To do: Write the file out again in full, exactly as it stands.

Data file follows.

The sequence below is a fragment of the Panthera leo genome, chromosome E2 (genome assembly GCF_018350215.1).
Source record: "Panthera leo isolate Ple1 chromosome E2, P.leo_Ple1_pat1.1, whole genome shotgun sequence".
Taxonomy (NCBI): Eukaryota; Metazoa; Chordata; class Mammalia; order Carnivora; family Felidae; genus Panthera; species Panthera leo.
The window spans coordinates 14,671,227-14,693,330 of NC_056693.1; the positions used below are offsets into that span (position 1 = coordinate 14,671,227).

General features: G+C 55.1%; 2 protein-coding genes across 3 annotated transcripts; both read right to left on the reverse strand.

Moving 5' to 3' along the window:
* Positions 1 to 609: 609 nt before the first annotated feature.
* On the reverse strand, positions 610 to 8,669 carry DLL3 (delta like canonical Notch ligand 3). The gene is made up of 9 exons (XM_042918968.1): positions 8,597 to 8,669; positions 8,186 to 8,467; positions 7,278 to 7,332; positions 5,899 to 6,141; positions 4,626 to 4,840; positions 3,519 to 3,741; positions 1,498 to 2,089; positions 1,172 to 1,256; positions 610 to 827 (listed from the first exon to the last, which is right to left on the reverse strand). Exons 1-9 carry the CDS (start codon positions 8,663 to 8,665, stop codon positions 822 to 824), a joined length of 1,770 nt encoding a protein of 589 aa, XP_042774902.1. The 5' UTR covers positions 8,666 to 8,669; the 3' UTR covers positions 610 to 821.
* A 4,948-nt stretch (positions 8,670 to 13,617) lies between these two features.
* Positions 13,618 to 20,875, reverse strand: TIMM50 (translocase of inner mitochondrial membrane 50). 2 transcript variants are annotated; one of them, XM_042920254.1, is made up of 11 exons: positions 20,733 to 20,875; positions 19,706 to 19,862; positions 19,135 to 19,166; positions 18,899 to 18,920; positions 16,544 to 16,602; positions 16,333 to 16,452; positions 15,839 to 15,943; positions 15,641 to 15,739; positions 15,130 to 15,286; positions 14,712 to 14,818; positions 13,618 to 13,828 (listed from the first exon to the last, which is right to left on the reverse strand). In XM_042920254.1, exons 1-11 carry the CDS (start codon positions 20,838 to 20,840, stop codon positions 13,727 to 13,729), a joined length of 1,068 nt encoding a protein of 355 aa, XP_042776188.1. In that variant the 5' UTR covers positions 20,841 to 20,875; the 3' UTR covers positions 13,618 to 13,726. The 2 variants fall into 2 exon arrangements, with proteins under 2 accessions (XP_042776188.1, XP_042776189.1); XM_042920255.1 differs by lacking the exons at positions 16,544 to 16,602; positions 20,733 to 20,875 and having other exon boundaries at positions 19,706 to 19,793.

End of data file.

The sequence below is a fragment of the Panthera leo genome, chromosome E2 (genome assembly GCF_018350215.1).
Source record: "Panthera leo isolate Ple1 chromosome E2, P.leo_Ple1_pat1.1, whole genome shotgun sequence".
Taxonomy (NCBI): Eukaryota; Metazoa; Chordata; class Mammalia; order Carnivora; family Felidae; genus Panthera; species Panthera leo.
The window spans coordinates 14,671,227-14,693,330 of NC_056693.1; the positions used below are offsets into that span (position 1 = coordinate 14,671,227).

General features: G+C 55.1%; 2 protein-coding genes across 3 annotated transcripts; both read right to left on the reverse strand.

Moving 5' to 3' along the window:
* Positions 1 to 609: 609 nt before the first annotated feature.
* On the reverse strand, positions 610 to 8,669 carry DLL3 (delta like canonical Notch ligand 3). The gene is made up of 9 exons (XM_042918968.1): positions 8,597 to 8,669; positions 8,186 to 8,467; positions 7,278 to 7,332; positions 5,899 to 6,141; positions 4,626 to 4,840; positions 3,519 to 3,741; positions 1,498 to 2,089; positions 1,172 to 1,256; positions 610 to 827 (listed from the first exon to the last, which is right to left on the reverse strand). Exons 1-9 carry the CDS (start codon positions 8,663 to 8,665, stop codon positions 822 to 824), a joined length of 1,770 nt encoding a protein of 589 aa, XP_042774902.1. The 5' UTR covers positions 8,666 to 8,669; the 3' UTR covers positions 610 to 821.
* A 4,948-nt stretch (positions 8,670 to 13,617) lies between these two features.
* Positions 13,618 to 20,875, reverse strand: TIMM50 (translocase of inner mitochondrial membrane 50). 2 transcript variants are annotated; one of them, XM_042920254.1, is made up of 11 exons: positions 20,733 to 20,875; positions 19,706 to 19,862; positions 19,135 to 19,166; positions 18,899 to 18,920; positions 16,544 to 16,602; positions 16,333 to 16,452; positions 15,839 to 15,943; positions 15,641 to 15,739; positions 15,130 to 15,286; positions 14,712 to 14,818; positions 13,618 to 13,828 (listed from the first exon to the last, which is right to left on the reverse strand). In XM_042920254.1, exons 1-11 carry the CDS (start codon positions 20,838 to 20,840, stop codon positions 13,727 to 13,729), a joined length of 1,068 nt encoding a protein of 355 aa, XP_042776188.1. In that variant the 5' UTR covers positions 20,841 to 20,875; the 3' UTR covers positions 13,618 to 13,726. The 2 variants fall into 2 exon arrangements, with proteins under 2 accessions (XP_042776188.1, XP_042776189.1); XM_042920255.1 differs by lacking the exons at positions 16,544 to 16,602; positions 20,733 to 20,875 and having other exon boundaries at positions 19,706 to 19,793.